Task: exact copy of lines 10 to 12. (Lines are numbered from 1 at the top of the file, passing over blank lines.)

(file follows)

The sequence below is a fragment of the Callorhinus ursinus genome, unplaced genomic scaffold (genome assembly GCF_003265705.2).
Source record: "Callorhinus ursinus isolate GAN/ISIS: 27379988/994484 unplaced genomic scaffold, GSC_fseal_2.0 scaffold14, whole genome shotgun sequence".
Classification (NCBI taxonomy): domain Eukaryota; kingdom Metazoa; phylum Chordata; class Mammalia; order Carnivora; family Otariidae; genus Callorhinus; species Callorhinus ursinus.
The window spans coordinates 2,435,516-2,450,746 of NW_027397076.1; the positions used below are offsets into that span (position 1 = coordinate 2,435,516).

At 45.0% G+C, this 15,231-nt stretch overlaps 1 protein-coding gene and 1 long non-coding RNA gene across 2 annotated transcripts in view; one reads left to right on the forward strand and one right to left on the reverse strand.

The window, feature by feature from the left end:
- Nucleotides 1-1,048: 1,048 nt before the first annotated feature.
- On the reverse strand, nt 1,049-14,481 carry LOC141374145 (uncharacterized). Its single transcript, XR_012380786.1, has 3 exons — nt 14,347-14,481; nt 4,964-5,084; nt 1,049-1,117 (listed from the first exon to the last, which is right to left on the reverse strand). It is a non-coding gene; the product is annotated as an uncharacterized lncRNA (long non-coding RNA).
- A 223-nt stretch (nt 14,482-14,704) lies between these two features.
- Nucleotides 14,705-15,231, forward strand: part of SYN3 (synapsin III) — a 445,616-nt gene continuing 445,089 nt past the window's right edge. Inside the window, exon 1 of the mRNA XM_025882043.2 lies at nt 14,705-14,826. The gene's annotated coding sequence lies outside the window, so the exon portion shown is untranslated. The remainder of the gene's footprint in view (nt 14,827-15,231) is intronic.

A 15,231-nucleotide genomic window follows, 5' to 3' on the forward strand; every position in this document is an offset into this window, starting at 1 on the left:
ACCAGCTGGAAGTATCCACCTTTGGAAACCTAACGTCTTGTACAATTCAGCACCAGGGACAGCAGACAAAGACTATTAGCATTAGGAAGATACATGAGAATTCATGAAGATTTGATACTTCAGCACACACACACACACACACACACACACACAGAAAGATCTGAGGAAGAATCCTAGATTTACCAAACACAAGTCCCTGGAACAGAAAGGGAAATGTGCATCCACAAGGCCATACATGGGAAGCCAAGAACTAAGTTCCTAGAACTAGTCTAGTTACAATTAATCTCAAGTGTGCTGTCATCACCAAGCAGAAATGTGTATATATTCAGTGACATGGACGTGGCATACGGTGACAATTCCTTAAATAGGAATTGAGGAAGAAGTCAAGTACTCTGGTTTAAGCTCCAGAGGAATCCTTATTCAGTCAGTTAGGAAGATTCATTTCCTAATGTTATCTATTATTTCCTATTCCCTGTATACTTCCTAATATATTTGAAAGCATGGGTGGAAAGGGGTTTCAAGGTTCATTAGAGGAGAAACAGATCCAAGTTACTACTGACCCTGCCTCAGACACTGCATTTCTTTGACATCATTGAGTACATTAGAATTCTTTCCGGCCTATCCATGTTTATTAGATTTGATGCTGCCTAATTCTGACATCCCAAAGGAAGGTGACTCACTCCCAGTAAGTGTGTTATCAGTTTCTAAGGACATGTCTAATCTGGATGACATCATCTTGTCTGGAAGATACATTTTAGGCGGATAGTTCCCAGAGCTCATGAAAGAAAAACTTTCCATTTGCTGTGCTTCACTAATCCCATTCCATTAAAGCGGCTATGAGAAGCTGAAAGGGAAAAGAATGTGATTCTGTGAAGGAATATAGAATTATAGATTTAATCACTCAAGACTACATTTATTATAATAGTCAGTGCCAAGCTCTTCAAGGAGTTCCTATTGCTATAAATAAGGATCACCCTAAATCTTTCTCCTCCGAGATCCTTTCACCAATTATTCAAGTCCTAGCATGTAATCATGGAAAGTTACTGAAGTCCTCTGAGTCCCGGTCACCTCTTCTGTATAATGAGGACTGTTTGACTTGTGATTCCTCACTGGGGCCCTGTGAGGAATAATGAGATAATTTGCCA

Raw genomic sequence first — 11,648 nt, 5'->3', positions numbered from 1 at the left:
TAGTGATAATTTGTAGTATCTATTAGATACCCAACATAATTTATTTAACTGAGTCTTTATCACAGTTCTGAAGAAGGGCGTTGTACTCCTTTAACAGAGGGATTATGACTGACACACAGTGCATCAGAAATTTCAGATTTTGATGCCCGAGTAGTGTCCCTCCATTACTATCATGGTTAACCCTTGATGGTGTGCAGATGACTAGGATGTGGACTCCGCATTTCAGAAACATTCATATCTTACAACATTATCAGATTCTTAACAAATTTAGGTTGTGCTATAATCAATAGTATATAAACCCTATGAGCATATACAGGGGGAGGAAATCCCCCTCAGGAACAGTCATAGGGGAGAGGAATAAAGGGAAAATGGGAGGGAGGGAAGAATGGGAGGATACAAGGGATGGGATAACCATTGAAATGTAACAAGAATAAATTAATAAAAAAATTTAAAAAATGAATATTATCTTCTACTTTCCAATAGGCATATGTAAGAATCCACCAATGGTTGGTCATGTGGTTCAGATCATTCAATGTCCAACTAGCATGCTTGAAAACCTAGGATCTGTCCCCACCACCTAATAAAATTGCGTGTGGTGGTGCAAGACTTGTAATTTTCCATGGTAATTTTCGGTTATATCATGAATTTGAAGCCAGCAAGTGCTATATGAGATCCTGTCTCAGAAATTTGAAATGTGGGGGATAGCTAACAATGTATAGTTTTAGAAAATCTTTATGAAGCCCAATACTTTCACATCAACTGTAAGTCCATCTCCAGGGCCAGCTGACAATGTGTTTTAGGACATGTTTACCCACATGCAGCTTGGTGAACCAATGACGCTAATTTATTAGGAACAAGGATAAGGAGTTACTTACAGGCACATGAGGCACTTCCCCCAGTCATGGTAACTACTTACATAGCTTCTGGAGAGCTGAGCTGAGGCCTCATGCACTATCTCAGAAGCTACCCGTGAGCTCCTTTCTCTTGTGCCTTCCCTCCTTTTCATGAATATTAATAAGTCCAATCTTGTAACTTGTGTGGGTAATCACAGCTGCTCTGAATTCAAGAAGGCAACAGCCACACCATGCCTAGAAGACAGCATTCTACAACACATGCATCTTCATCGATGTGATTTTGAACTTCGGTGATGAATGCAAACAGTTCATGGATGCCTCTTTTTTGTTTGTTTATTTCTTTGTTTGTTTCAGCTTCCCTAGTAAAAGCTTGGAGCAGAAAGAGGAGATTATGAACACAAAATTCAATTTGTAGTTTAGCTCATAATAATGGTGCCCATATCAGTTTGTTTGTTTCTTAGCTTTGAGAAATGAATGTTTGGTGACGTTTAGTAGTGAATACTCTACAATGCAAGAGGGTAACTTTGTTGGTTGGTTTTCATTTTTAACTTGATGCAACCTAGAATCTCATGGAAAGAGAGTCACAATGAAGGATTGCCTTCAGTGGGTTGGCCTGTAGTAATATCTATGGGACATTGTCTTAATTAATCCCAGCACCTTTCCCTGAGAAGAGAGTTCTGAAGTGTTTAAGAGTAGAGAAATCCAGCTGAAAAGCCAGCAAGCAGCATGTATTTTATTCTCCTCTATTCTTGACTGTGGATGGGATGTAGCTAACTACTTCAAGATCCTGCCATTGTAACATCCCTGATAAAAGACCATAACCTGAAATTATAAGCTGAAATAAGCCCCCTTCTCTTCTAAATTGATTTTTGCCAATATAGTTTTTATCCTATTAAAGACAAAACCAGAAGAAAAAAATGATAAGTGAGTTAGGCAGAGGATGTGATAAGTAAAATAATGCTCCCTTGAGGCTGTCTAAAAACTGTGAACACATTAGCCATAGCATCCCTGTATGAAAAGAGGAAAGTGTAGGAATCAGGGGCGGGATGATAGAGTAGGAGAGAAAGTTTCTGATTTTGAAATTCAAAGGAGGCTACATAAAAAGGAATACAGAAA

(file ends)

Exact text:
- Nucleotides 14,705-15,231, forward strand: part of SYN3 (synapsin III) — a 445,616-nt gene continuing 445,089 nt past the window's right edge. Inside the window, exon 1 of the mRNA XM_025882043.2 lies at nt 14,705-14,826. The gene's annotated coding sequence lies outside the window, so the exon portion shown is untranslated. The remainder of the gene's footprint in view (nt 14,827-15,231) is intronic.

A 15,231-nucleotide genomic window follows, 5' to 3' on the forward strand; every position in this document is an offset into this window, starting at 1 on the left:
ACCAGCTGGAAGTATCCACCTTTGGAAACCTAACGTCTTGTACAATTCAGCACCAGGGACAGCAGACAAAGACTATTAGCATTAGGAAGATACATGAGAATTCATGAAGATTTGATACTTCAGCACACACACACACACACACACACACACACAGAAAGATCTGAGGAAGAATCCTAGATTTACCAAACACAAGTCCCTGGAACAGAAAGGGAAATGTGCATCCACAAGGCCATACATGGGAAGCCAAGAACTAAGTTCCTAGAACTAGTCTAGTTACAATTAATCTCAAGTGTGCTGTCATCACCAAGCAGAAATGTGTATATATTCAGTGACATGGACGTGGCATACGGTGACAATTCCTTAAATAGGAATTGAGGAAGAAGTCAAGTACTCTGGTTTAAGCTCCAGAGGAATCCTTATTCAGTCAGTTAGGAAGATTCATTTCCTAATGTTATCTATTATTTCCTATTCCCTGTATACTTCCTAATATATTTGAAAGCATGGGTGGAAAGGGGTTTCAAGGTTCATTAGAGGAGAAACAGATCCAAGTTACTACTGACCCTGCCTCAGACACTGCATTTCTTTGACATCATTGAGTACATTAGAATTCTTTCCGGCCTATCCATGTTTATTAGATTTGATGCTGCCTAATTCTGACATCCCAAAGGAAGGTGACTCACTCCCAGTAAGTGTGTTATCAGTTTCTAAGGACATGTCTAATCTGGATGACATCATCTTGTCTGGAAGATACATTTTAGGCGGATAGTTCCCAGAGCTCATGAAAGAAAAACTTTCCATTTGCTGTGCTTCACTAATCCCATTCCATTAAAGCGGCTATGAGAAGCTGAAAGGGAAAAGAATGTGATTCTGTGAAGGAATATAGAATTATAGATTTAATCACTCAAGACTACATTTATTATAATAGTCAGTGCCAAGCTCTTCAAGGAGTTCCTATTGCTATAAATAAGGATCACCCTAAATCTTTCTCCTCCGAGATCCTTTCACCAATTATTCAAGTCCTAGCATGTAATCATGGAAAGTTACTGAAGTCCTCTGAGTCCCGGTCACCTCTTCTGTATAATGAGGACTGTTTGACTTGTGATTCCTCACTGGGGCCCTGTGAGGAATAATGAGATAATTTGCCA